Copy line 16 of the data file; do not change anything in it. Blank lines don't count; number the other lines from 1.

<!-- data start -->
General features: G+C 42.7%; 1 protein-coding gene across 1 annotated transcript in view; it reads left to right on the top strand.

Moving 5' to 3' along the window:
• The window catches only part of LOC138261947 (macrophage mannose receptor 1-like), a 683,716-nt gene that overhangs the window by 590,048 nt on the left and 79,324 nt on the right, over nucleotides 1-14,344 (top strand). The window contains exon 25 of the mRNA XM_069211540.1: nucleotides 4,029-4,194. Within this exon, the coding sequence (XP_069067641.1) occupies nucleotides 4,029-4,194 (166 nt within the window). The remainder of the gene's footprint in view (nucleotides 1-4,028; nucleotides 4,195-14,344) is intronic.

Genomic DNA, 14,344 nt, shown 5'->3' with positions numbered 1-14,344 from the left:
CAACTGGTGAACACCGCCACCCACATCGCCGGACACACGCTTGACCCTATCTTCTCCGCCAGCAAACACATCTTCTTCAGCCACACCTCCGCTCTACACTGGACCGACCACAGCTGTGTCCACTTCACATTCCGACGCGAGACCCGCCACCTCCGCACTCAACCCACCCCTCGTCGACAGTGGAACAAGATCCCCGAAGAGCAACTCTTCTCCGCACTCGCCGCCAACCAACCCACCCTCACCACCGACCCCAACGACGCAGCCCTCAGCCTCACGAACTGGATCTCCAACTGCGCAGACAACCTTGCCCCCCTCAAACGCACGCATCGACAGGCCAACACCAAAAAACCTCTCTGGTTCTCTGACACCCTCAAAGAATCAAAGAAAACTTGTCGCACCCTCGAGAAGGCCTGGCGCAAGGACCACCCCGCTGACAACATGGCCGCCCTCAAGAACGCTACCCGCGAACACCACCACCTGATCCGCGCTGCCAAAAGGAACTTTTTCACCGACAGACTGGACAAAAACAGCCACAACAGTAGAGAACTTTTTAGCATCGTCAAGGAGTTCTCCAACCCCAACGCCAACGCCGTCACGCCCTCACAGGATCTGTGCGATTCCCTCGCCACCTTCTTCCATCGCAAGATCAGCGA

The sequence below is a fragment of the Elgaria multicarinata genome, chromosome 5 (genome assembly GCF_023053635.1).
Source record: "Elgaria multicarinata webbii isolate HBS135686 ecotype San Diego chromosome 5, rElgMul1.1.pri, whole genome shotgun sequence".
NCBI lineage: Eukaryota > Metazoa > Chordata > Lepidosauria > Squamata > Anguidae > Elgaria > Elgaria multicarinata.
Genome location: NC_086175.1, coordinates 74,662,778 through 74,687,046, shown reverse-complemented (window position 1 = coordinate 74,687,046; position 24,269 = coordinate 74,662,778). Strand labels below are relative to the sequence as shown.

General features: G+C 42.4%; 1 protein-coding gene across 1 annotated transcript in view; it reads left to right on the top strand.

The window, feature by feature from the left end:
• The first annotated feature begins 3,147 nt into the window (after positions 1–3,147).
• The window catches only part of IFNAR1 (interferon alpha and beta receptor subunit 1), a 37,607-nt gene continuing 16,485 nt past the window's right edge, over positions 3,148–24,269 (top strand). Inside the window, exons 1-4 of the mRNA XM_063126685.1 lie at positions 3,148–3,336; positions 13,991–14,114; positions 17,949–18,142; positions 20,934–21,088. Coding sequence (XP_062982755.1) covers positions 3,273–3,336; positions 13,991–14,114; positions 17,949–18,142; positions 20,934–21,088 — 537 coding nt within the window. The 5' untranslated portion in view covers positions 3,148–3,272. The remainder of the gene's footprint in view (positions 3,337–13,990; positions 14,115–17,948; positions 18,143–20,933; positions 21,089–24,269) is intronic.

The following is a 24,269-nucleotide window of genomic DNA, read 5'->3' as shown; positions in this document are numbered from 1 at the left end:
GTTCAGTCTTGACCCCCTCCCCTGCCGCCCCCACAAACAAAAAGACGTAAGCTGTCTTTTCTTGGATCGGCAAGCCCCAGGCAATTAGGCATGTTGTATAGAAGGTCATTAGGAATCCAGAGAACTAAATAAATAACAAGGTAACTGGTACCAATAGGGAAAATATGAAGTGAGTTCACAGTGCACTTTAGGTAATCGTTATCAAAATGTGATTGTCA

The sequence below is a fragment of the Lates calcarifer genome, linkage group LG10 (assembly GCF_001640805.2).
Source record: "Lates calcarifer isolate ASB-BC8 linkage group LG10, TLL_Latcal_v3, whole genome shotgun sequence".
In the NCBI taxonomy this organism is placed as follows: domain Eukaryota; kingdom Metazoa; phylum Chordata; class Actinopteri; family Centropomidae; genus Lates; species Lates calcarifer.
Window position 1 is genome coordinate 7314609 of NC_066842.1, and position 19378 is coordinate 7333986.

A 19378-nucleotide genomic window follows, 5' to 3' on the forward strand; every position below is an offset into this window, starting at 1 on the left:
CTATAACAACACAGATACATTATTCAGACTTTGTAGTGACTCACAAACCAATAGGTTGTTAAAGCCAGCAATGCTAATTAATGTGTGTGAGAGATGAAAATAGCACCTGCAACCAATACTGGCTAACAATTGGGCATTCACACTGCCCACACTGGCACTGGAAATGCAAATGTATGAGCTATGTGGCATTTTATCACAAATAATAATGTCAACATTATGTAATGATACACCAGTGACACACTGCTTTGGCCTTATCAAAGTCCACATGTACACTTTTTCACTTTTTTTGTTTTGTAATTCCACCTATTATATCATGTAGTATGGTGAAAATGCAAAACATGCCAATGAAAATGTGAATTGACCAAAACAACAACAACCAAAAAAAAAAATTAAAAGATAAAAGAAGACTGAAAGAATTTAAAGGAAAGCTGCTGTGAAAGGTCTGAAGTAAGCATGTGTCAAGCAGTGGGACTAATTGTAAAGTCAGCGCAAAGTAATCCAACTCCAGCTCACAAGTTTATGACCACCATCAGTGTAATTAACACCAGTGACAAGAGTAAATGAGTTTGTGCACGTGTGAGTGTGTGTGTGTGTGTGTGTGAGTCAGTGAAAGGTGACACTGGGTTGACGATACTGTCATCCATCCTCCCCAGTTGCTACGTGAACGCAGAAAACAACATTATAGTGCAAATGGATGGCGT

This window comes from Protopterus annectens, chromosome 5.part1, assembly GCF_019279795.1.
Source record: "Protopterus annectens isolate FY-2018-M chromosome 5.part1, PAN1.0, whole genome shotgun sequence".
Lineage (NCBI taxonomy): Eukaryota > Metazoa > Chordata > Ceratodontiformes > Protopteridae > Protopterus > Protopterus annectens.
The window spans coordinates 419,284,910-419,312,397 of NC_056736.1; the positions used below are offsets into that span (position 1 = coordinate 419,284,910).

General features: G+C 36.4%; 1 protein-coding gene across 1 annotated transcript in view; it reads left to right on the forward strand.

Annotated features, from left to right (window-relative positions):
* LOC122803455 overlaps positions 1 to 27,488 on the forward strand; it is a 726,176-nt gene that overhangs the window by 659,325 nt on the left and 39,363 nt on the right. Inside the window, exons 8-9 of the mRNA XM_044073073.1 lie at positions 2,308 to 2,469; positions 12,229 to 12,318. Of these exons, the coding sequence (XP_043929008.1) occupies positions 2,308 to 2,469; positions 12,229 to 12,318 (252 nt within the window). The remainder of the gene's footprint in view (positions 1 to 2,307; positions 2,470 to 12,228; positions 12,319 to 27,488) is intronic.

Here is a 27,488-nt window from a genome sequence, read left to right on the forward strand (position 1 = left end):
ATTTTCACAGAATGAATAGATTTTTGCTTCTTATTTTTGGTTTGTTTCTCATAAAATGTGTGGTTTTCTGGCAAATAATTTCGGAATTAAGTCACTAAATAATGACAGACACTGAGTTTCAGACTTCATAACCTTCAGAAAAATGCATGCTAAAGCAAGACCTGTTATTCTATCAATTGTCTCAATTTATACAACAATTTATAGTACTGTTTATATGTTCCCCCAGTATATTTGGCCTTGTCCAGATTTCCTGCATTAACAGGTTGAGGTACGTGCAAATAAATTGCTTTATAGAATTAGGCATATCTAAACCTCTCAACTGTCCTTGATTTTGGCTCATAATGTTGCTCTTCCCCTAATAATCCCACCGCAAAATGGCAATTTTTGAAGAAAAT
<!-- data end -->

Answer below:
The sequence below is a fragment of the Lates calcarifer genome, linkage group LG10 (assembly GCF_001640805.2).